Churchill objected to the entirety of Judge Nelson's Order, with the exception of his conclusion as to Request for Production No. 85.

         STANDARD OF REVIEW

         When a party objects to a magistrate judge's order on a nondispositive pretrial matter, a district court may set aside any part of the order shown to be clearly erroneous or contrary to law. Fed.R.Civ.P. 72(a); 28 U.S.C. § 636(b)(1)(A). “A finding is ‘clearly erroneous' when although there is evidence to support it, the reviewing court on the entire evidence is left with the definite and firm conviction that a mistake has been committed.” Chase v. Comm'r, 926 F.2d 737, 740 (8th Cir. 1991) (quoting United States v. U.S. Gypsum Co., 333 U.S. 364, 397 (1948)). “An order is contrary to law if it ‘fails to apply or misapplies relevant statutes, case law, or rules of procedure.'” Haviland v. Catholic Health Initiatives-Iowa, Corp., 692 F.Supp.2d 1040, 1043 (S.D. Iowa 2010) (quoting Knutson v. Blue Cross & Blue Shield of Minn., 254 F.R.D. 553, 556 (D. Minn. 2008)).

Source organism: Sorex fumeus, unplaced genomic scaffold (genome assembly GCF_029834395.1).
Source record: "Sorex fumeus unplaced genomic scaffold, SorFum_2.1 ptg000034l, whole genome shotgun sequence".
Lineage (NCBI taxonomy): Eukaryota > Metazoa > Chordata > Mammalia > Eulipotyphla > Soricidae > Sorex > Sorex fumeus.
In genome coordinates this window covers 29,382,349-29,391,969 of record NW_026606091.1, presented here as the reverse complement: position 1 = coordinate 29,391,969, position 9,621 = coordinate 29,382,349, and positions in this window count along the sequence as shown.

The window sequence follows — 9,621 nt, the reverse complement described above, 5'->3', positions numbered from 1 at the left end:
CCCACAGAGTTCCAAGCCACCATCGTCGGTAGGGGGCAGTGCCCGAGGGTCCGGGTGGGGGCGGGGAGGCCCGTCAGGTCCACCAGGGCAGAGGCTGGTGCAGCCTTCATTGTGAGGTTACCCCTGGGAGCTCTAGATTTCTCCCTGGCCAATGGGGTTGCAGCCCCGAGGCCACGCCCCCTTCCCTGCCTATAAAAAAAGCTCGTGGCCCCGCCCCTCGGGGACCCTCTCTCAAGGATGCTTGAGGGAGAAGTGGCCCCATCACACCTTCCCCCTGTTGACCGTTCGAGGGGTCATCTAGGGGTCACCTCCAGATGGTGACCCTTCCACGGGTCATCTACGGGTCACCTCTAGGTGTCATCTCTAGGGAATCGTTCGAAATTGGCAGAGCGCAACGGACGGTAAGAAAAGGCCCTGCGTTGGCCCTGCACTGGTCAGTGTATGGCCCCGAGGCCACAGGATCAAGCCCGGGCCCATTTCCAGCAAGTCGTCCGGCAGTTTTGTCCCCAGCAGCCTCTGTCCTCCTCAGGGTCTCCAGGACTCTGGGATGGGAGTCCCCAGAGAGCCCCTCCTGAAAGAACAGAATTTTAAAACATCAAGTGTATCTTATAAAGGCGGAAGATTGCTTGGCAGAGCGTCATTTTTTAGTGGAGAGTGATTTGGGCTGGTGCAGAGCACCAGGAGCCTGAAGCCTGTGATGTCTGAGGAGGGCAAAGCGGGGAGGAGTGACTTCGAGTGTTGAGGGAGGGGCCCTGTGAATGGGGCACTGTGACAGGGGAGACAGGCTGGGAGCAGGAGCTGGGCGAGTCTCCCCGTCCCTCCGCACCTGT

DISCUSSION

         Regarding Interrogatories Nos. 14 and 15, and Requests for Production Nos. 86, 89, 90, 94, and 95, Churchill has failed to show that Judge Nelson's approach, i.e., denying Churchill's motion to compel without prejudice to reassertion while the parties attempted to resolve the dispute, was clearly erroneous or contrary to law. The concerns Churchill now raises in its Statement of Objections would best be asserted in a new motion to Judge Nelson.